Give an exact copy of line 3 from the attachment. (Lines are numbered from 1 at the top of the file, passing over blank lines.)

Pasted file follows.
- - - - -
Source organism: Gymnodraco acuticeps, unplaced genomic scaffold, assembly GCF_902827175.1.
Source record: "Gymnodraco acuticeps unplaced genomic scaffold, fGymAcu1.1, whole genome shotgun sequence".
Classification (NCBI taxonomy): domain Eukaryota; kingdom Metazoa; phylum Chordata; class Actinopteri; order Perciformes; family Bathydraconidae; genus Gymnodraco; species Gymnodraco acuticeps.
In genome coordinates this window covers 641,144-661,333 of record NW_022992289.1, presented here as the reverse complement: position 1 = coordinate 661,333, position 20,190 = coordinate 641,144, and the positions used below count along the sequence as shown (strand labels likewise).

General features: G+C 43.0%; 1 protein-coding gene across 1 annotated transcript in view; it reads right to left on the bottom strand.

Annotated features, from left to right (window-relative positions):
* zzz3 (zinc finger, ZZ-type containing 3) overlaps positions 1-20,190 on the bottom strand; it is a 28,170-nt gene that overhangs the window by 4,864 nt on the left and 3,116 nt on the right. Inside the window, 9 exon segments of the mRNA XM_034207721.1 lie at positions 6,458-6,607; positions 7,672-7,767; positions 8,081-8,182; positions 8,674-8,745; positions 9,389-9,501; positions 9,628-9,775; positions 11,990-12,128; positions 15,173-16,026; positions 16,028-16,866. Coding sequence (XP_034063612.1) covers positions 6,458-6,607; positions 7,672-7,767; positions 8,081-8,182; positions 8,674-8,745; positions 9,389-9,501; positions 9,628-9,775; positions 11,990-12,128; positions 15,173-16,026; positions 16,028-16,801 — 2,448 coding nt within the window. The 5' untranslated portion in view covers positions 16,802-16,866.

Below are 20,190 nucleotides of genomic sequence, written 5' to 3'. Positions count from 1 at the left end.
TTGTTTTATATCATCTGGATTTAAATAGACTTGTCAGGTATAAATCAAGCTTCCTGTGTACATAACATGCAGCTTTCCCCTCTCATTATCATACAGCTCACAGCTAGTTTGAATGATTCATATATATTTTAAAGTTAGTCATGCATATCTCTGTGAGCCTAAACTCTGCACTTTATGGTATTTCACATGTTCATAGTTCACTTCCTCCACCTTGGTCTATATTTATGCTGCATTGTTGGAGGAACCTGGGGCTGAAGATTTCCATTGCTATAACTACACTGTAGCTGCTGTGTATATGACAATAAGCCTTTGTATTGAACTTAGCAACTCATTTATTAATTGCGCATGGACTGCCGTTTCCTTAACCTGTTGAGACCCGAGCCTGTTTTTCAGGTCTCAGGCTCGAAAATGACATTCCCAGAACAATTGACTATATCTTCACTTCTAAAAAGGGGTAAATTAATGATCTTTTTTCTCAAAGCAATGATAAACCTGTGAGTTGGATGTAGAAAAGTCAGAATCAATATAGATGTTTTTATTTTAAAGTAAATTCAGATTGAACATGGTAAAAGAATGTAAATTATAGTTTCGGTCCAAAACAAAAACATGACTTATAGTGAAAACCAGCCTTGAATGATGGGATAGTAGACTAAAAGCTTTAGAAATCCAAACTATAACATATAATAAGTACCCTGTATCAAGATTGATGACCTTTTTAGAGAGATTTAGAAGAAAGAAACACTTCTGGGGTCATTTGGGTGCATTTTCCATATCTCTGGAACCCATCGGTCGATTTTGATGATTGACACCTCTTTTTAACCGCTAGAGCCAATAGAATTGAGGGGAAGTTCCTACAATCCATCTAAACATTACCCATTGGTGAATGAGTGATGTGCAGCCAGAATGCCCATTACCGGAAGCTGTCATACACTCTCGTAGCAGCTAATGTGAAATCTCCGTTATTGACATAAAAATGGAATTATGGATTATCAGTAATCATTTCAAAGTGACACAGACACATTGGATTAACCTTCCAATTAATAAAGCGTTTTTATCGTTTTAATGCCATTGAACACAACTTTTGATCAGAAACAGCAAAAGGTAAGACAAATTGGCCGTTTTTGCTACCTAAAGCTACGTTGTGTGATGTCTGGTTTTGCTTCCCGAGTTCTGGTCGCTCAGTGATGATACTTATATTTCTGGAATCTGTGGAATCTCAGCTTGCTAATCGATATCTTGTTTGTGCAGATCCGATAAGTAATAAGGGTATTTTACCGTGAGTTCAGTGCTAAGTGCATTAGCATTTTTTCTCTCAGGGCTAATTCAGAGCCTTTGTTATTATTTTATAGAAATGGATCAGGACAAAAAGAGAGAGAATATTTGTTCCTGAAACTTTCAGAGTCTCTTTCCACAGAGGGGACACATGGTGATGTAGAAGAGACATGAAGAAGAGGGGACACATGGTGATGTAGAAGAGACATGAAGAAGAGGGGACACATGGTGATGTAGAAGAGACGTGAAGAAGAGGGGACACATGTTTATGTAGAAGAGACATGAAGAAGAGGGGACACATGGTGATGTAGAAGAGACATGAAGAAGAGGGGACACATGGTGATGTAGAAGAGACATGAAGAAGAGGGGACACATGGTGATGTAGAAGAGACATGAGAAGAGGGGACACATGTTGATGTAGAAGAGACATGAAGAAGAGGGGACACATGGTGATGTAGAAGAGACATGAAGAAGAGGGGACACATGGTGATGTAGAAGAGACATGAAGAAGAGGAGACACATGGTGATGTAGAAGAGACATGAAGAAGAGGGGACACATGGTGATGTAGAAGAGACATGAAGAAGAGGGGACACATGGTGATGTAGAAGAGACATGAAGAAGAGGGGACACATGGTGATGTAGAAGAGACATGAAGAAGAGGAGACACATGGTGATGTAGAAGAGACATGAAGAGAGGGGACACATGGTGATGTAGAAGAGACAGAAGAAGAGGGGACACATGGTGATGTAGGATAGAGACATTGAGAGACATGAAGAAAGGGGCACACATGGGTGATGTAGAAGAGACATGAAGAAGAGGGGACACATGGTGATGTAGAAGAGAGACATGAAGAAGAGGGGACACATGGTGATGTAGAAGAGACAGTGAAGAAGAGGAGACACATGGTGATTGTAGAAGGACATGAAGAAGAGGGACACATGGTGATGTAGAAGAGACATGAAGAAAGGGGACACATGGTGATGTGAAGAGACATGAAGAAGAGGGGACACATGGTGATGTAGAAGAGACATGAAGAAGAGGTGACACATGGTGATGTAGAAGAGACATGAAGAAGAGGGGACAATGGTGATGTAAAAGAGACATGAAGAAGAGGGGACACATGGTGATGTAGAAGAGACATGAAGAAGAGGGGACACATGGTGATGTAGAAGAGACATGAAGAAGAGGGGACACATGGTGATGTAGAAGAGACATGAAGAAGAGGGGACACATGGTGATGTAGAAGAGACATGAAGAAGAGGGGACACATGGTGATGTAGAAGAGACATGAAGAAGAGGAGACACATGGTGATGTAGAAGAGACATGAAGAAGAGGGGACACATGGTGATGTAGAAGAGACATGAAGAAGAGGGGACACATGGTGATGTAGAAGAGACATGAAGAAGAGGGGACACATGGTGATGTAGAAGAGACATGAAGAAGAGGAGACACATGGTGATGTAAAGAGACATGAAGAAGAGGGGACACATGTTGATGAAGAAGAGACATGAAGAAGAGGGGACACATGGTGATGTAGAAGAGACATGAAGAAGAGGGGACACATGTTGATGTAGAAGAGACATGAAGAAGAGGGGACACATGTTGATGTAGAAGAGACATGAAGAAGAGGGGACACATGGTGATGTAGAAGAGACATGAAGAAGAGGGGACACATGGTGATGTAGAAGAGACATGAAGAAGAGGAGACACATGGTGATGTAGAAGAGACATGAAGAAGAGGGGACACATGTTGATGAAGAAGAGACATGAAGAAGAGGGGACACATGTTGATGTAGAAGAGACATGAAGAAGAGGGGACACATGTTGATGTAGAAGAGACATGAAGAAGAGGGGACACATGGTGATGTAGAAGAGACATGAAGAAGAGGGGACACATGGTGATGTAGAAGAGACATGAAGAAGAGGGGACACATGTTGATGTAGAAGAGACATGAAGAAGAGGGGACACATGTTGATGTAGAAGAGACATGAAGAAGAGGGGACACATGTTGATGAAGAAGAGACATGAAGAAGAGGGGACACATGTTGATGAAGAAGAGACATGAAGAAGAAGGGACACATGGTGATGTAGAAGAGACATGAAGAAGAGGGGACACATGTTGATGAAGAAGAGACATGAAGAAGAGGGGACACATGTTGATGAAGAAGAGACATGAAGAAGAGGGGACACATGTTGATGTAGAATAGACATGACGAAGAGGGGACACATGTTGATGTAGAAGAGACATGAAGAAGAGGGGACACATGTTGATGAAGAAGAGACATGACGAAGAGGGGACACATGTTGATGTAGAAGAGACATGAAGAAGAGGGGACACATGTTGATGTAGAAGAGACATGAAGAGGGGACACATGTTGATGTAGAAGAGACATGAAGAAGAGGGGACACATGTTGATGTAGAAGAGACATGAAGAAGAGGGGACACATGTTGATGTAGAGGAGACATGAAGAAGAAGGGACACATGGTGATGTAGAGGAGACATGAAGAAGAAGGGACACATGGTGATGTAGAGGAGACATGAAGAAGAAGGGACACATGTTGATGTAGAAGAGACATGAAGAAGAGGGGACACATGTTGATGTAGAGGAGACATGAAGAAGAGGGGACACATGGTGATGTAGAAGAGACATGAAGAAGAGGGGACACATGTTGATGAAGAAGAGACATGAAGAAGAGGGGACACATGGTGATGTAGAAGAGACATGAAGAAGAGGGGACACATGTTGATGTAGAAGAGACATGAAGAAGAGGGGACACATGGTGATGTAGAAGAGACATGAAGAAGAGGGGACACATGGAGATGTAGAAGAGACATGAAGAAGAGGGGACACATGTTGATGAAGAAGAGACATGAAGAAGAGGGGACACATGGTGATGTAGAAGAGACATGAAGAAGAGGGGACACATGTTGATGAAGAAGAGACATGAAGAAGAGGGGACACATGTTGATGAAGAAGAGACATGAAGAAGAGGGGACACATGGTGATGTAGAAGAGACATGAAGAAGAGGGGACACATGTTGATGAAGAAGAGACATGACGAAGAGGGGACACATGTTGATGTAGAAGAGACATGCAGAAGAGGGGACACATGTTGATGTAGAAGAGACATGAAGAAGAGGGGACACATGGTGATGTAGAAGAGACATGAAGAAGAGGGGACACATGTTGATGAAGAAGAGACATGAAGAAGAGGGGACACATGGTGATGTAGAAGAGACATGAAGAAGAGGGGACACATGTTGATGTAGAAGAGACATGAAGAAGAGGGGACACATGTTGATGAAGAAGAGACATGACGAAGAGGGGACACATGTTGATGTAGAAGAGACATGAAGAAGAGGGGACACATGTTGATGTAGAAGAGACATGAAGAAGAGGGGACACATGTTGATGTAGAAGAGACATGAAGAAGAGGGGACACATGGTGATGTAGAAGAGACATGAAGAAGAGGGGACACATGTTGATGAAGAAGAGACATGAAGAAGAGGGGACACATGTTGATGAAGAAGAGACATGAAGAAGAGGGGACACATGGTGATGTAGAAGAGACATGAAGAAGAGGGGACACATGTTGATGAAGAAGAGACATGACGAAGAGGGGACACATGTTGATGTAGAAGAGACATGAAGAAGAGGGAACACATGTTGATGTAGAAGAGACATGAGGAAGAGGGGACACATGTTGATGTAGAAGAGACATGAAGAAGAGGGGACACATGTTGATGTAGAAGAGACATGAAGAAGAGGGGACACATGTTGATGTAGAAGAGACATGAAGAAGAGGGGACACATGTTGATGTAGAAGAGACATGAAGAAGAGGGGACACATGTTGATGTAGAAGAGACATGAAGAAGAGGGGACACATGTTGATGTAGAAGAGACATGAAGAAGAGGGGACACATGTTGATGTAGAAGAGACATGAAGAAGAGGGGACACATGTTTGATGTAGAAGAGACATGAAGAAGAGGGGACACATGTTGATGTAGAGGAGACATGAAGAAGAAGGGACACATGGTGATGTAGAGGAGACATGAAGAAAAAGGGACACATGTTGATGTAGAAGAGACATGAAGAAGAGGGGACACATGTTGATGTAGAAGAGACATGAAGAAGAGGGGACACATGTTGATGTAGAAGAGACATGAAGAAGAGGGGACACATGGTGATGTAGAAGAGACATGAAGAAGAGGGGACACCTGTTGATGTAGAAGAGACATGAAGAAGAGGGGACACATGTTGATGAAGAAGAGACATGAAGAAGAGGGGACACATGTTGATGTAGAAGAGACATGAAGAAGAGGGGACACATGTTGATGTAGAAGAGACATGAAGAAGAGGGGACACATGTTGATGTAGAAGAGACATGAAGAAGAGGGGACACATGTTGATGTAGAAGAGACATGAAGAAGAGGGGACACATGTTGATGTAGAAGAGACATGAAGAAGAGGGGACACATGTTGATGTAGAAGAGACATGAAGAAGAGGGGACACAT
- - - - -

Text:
Classification (NCBI taxonomy): domain Eukaryota; kingdom Metazoa; phylum Chordata; class Actinopteri; order Perciformes; family Bathydraconidae; genus Gymnodraco; species Gymnodraco acuticeps.